- The Washington Times - Thursday, January 31, 2002

The Bush administration's global anti-terrorism strategy is unfolding even as the fighting in Afghanistan continues.
The United States is deploying troops to the Philippines, increasing surveillance over Somalia and pushing Yemen to eradicate al Qaeda terrorist cells.
On a larger scale, President Bush is preparing the public for what could be major military conflicts, or diplomatic confrontations, with what he called the "Axis of evil" Iraq, Iran and North Korea Tuesday night in his State of the Union address. All three rogue states seek weapons of mass destruction, and all are on the State Department's list of sponors of international terrorism.
"We know that those countries and others have been on the terrorist list," Defense Secretary Donald H. Rumsfeld said yesterday, following up on the president's warning. "We know that the United States has had a preference that the regime in Iraq not be there."
Mr. Bush repeatedly has singled out Saddam Hussein's Iraq for possible military action. U.S. officials said yesterday that Baghdad still remains high on the "what's next" list. The two newer targets for the president's saber rattling, North Korea and Iran, will face renewed diplomatic pressure to get out of the international terrorist business, the officials said.
In his State of the Union address, Mr. Bush sent the clearest signal yet that some type of action would be taken to prevent the three rogue nations from deploying nuclear, biological and chemical weapons capable of striking the United States. "I will not wait on events while dangers gather," he told Congress. "I will not stand by as peril draws closer and closer."
Pentagon officials privately concede that the military's readiness problems of the late 1990s, and a dwindling supply of precision guided munitions, makes it unlikely the U.S. armed forces can attack Iraq anytime soon. The military is structured to be able to fight two regional conflicts at once. Some military analysts contend the force, at 1.4 million active personnel, is too small and stretched out globally to meet that goal.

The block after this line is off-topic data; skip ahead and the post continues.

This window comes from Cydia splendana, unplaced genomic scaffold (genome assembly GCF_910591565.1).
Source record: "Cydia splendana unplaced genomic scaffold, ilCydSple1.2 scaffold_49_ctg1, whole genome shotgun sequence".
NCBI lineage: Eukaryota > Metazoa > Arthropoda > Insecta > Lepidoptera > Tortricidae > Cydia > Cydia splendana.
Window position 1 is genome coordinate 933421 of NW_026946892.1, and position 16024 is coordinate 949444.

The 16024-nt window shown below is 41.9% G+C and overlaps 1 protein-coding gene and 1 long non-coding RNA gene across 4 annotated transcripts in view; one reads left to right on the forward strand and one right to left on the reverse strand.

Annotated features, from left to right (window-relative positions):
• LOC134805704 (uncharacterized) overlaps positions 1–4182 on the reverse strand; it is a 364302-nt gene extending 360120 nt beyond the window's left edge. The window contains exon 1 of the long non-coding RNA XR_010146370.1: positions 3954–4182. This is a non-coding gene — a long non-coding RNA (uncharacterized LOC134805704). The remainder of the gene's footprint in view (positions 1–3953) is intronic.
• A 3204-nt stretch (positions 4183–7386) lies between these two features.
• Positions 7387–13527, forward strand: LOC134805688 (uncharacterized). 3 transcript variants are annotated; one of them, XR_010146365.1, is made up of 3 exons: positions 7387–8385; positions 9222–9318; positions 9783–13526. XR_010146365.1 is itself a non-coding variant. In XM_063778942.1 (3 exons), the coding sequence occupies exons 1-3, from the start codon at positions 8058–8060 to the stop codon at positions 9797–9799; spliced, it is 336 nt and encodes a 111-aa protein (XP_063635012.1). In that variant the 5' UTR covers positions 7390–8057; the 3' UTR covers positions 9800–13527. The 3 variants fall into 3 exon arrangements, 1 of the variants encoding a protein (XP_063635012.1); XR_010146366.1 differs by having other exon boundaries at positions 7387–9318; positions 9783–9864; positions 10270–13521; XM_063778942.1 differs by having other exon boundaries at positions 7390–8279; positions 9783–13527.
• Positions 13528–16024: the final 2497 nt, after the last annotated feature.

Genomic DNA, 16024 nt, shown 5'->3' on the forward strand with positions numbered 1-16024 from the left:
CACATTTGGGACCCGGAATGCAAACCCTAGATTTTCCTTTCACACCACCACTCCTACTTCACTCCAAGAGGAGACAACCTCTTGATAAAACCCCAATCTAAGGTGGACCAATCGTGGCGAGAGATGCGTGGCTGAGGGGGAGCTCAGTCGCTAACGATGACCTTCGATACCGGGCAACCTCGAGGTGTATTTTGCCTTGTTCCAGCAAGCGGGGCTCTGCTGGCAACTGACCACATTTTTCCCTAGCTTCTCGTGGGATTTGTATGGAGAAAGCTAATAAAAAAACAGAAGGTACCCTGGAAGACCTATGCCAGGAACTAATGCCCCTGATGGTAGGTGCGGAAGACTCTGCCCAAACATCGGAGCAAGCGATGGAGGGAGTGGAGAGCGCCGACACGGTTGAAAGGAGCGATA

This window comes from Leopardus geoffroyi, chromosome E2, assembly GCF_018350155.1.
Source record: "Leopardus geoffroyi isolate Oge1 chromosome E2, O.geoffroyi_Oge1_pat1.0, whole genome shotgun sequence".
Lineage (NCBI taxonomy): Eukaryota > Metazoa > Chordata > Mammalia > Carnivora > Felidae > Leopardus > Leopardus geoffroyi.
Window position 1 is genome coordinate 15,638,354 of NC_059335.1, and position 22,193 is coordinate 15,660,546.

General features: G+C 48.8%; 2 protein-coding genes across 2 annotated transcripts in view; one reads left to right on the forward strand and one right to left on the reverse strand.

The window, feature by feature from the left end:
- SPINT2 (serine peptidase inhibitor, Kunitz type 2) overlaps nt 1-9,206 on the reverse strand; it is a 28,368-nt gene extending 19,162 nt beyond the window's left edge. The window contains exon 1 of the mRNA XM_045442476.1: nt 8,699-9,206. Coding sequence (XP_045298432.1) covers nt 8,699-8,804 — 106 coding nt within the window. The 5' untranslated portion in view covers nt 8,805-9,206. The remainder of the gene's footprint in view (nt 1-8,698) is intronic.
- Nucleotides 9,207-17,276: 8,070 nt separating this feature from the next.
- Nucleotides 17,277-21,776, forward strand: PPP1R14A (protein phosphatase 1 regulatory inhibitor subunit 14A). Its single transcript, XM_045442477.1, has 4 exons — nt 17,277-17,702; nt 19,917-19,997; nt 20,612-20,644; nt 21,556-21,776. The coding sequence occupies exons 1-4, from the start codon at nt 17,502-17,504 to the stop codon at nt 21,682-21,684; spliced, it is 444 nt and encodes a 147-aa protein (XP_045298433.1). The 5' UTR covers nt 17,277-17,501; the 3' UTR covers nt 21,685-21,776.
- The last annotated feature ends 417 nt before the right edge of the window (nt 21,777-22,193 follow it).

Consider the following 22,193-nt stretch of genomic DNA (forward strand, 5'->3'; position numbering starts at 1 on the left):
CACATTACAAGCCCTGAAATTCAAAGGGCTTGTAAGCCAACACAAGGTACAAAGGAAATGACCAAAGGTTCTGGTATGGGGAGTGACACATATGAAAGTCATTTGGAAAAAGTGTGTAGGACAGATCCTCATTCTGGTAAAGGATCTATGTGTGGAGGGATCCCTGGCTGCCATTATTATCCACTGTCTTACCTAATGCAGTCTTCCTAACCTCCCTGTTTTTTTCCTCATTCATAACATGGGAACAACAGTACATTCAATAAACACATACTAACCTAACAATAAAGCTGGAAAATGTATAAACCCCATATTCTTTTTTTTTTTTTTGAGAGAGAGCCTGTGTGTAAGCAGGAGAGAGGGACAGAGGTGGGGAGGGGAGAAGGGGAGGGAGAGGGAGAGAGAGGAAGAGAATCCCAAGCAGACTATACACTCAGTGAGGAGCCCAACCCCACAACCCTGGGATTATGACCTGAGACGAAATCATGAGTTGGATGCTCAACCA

But Mr. Rumsfeld told reporters at the Pentagon, "You can be sure that the United States, if it gets involved in additional activities in connection with the war on terror, that we'll have sufficient men and women to do the job."
For now, the administration's global anti-terror strategy is playing out for all to see.
"We are seeing 'what's next' is the Philippines and Yemen and what are considered some of the not-as-challenging places," an administration official said. "I think Iraq is very much going to be part of this. It's just a matter of how we're going about it."
War costs are beginning to mount as the White House revealed plans last week to fund potential wars as they happen in 2003, rather than through emergency budget bills. The administration said it wants Congress to set up a special $10 billion war-contingency fund for that purpose.
This contingency fund would be in addition to both the $20 billion Congress provided in emergency arms money after the September 11 attacks, and an expected Pentagon request for $10 billion more this year to replenish munition stocks, buy intelligence assets and provide for homeland security.
The U.S.-friendly Philippines has become the next boots-on-the-ground stop. More than 500 U.S. troops, including the same type of special operations soldiers who proved to be decisive in Afghanistan, are arriving in the Pacific island nation.